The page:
# How can I optimize this integer programming constraint problem without running out of memory?

I am trying to run this constraint problem but the memory runs out, $$S_{i}$$ are 1975 Students that need to be assigned to one of 188 teacher assistants classes, each teacher assistant has to chose a time slot $$TA_{j}$$ from out of 8. Each Teacher assistant and Student have their expressed time slots in dfTA and dfS data frames.

The idea is to assign a teacher assistant to each student and a time slot to each teacher assistant. Of course all students in a class must be able to take that class as well as the teacher assistant to give it.

import constraint
problem = constraint.Problem()
for i in range(0,1974):
for i in range(0,187):
for S in range(0,1974):
for TA in range(0,187):
exec(f"""def timezone{S}_{TA}(s,t):
if s!=TA:
return True
if s==TA and (dfS.iloc[S,1+t]>0)*(dfTA.iloc[TA,t]>0):
return True
else:
return False
problem.getSolutions()


If anyone knows how to solve this or optimize this it would be of great use.

• Can you add sufficient context data and code for someone else to be able to reproduce the issue? Commented Jun 21, 2020 at 15:32
• that is exactly the code I have, dfTA.iloc[i,j] is 1 if the teacher i is able to give class at time slot j and dfS.iloc[i,j] is 1 if student i is able to take class at time slot j. They are only allowed to choose 2 contigous time slots. What else do you think would be necessary? Commented Jun 21, 2020 at 19:36
• A place to acquire the dataset, and clearly there is more code since the code you posted doesn't include reading or generating the data frame. A Minimum Working Example is most likely to get you quality help. Commented Jun 21, 2020 at 19:40
• yeah the other things are just imports and the data frame reads, here is a link to a Colab notebook colab.research.google.com/drive/… Commented Jun 21, 2020 at 19:43
• Unfortunately, other people cannot read the contents of your Google Drive. Commented Jun 21, 2020 at 20:14

You could try using Z3, like so:

#!/usr/bin/env python3

import itertools

import pandas as pd
import z3

problem = z3.Solver()

number_of_students  = 1974
number_of_tas       = 187
number_of_timeslots = 9

student_to_ta = []
for i in range(number_of_students):
temp = z3.Int(f"S_{i}")
student_to_ta.append(temp)

#Assign TAs to timeslots
ta_to_timeslot = []
for i in range(number_of_tas):
temp = z3.Int(f"TA_{i}")
ta_to_timeslot.append(temp)
for t in range(number_of_timeslots): #TA must like this time slot

#Assign students to TAs
for s, ta, t in itertools.product(range(0,number_of_students), range(0,number_of_tas), range(number_of_timeslots)):
#If (student is assigned to TA and TA is assigned to this timeslot) then (student must like this time slot)

if problem.check()!=z3.sat:
print("Problem could not be solved!")
else:
solution = problem.model()
print("Students to TAs: ", [solution[x] for x in student_to_ta])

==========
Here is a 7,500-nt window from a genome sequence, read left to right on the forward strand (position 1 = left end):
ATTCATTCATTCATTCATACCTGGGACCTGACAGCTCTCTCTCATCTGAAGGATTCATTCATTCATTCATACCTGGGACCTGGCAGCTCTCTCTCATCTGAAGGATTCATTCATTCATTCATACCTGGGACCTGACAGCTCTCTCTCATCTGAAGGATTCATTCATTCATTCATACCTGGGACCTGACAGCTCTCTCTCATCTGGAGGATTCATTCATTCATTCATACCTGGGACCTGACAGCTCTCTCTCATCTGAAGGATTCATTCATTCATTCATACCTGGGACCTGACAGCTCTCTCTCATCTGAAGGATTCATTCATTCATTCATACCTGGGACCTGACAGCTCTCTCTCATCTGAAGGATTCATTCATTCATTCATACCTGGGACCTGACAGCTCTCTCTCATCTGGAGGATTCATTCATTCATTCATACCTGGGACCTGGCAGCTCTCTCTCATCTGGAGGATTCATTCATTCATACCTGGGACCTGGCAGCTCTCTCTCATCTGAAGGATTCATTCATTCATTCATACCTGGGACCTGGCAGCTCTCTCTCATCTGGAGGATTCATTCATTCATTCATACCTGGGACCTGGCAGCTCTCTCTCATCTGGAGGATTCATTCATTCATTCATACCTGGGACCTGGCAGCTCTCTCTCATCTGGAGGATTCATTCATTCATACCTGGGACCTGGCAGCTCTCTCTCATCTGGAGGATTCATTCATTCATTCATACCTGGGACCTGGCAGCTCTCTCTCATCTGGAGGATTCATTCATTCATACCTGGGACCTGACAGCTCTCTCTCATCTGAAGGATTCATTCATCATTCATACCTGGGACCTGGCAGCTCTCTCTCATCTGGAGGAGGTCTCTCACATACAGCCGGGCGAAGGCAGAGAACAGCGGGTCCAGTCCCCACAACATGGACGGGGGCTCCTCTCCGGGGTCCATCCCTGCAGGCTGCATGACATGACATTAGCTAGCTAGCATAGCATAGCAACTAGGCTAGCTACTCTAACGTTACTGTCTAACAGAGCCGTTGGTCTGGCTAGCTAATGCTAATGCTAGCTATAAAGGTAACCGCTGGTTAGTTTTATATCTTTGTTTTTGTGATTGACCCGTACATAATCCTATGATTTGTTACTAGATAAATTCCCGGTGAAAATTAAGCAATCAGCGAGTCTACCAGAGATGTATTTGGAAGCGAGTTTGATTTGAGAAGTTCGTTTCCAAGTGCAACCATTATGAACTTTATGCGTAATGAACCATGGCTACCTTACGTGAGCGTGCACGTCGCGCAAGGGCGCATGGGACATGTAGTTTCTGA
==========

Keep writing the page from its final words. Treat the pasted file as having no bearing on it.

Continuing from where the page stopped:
print("TAs to Timeslots: ", [solution[x] for x in ta_to_timeslot])


However, the problem is big and Python is slow, so this formulation may also be problematic. Moving to C++ might be a more robust option for a problem of this size. I'd suggest Julia, but its Z3 package is 5 years old and doesn't work any more.

Be sure that your code reaches the getSolutions line. As of now, you are not sure that it does.

Your Python code is creating more than 3000000 functions! There is a good chance that is what is causing your memory issues. Don't use exec, and create a single timezone function instead with S and TA as additional parameters. You can use a lambda to pass it to addConstraint.

Then you want to make sure your model works. Use a smaller problem size - the current one is way too big, and you won't be able to debug the issues you run into. Try to state each constraint in words and explain what it does and why - it helps.

• Thanks for the insight, it does reach the getSolutions line, it actually takes a few seconds to reach it. I tried adding an if clause, so that only the student and teachers which do share time slots get a function compiled. I did the exec because I was not sure on how to pass the student and teacher indexes as parameters, as you need those to actually check the time constraints. Can you elaborate in the way to use a lambda function to do this. Thank you! Commented Jun 20, 2020 at 15:54
• As I remember, there is an example right on the python-constraint page. Commented Jun 20, 2020 at 17:22

The problem here is that you are generating way more variables & functions than Pyomo can normally handle. However, I am guessing that you don't strictly need all of them, i.e., it's possible that there is inherent sparsity and/or symmetry in the problem that you are not exploiting. My suggestion would be do add if statements in your definitions to skip the generations of variables & functions that are redundant.

If that is not possible in your case, even though Pyomo is great, it does have its limitations so you can try using commercial modelling software such as AMPL, which would most likely blaze through that problem.